What is the thing that troubled these opponents? The answer to that is concussive power on delivery. Naoya Inoue boxes with a trident, perhaps, a three-pronged attack of power, speed, and accuracy, but he also undermines this as a final word. Naoya can also trap, trick, he spends time trying to convince an opponent he can approach safely, and he unveils his attacks as time elapses. Naoya fights like a general: some of the most important aspects of his boxing lie in reserve. In other words, even when he is apparently unfolding within the ring, he is in fact boxing within himself.

So, I was interested in Nonito Donaire’s words in discussion with Boxing Scene earlier this week. Donaire injured Naoya and forced him to box the most layered match of his career, nursing a fractured eye socket while scoring enough points to repel his most elite opponent to date. In the rematch, Naoya inevitably inflicted the same butchery upon the ageing Donaire as the rest, but Donaire extended him in their first fight. His opinion would seem to matter. His reason for choosing Fulton is the best reason there is: size.

Naoya has never boxed at 122lbs before and in moving directly into the company of the very best fighter in the division he is bold indeed. It is the actions of the pound-for-pound best in the world, something I hold Naoya to be, and it is not the normal route. Marlon Tapales, an excellent fighter in his own right, is the man in possession of two of the more relevant divisional alphabet titles and as a Filipino, his promotional connections run deep in Japan. Naoya, though, prefers Fulton and Fulton certainly prefers Naoya. The latest batch of diva heavyweights could do well to learn lessons from these two men, who seem to have settled terms in a short series of phonecalls.

Fulton is listed at between 5’6” and 5’7”. Naoya is consistently listed at 5’5”. This is not a meaningful difference. In terms of reach, however, there is a difference and one that might matter. Fulton probably outreaches Naoya by three inches. This typically has not been significant. Naoya began his career at 108lbs and has found himself outreached by a lot or a little frequently since that time. Jamie McDonnell had a longer reach than that of Fulton for his 2018 visit to Japan. Naoya made a mockery of that advantage with speed, timing, and punch selection. Donaire’s reasoning, “size” makes no more sense that his claims to Fulton’s champion’s advantage or his “hunger.” These are not meaningful reasons for his selection. But the fact that Fulton has a longer reach in conjunction with his style, that really might matter.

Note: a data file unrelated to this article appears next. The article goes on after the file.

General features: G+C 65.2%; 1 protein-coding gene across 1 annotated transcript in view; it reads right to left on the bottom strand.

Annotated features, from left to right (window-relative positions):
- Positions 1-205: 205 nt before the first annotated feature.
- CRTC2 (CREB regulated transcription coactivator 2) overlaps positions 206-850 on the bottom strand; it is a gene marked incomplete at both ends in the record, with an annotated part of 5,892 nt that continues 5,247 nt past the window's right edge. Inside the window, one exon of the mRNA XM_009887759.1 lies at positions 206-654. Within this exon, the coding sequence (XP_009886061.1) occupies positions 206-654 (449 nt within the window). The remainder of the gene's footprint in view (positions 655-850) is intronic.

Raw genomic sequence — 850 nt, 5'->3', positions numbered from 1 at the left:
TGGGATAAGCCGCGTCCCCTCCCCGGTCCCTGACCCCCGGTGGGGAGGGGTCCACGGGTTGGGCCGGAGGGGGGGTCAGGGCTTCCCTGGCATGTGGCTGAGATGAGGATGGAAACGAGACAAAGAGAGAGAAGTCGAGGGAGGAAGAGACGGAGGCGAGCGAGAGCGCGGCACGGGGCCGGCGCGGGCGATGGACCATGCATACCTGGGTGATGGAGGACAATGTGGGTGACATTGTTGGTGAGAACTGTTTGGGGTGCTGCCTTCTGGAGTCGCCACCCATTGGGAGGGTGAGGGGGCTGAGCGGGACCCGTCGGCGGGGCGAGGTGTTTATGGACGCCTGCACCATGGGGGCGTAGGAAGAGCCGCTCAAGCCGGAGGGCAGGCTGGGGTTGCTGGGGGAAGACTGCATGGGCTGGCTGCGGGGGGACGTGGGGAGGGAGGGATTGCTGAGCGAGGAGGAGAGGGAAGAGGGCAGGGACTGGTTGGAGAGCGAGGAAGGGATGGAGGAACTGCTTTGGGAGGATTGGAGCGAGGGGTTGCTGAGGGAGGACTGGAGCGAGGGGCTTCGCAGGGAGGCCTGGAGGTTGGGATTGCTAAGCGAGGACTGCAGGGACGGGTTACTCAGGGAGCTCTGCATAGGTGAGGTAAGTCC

This is why this fight is exciting, this is why it might be the fight of the year, this is why I look forward to it more than Spence-Crawford: balance. Balance, speed of thought and the reaction time to match. It is not sensible to compare Daniel Roman, Fulton’s last victim, to Naoya Inoue, but there are things we can see in that fight that speak to us about this one. There was a moment early where Fulton set himself to retreat out of the corner Roman had trapped him in, readying a move to his own right. He swept his weight back near his heels and prepared to step out when he noticed that Roman had dipped all the way in with his head and upper body, so on a dime he spun his plan. Throwing his right hand, full torque, away from himself and back, he simultaneously pitched himself forwards through his toes meeting the punch with his balance in time for it landing. This is an elite physical skill, one that most fighters do not possess, one that is improvised, and in my opinion one that very, very rarely manifests itself in punchers. The trick of balance and punch blending on a knife’s edge is almost the opposite of a puncher “falling in love” with his power, something we hear all the time but rarely explore as an idea. Instead of fixating on the power, a fighter who lacks power – and Fulton does – can learn to make the punches that shouldn’t even be thrown, land with meaning. They are often his most significant punches, and they are punches absolutely primed for punishing monsters. Sweeping offence is there to be victimised by the quick, balanced, learned slickster. That is what Fulton is.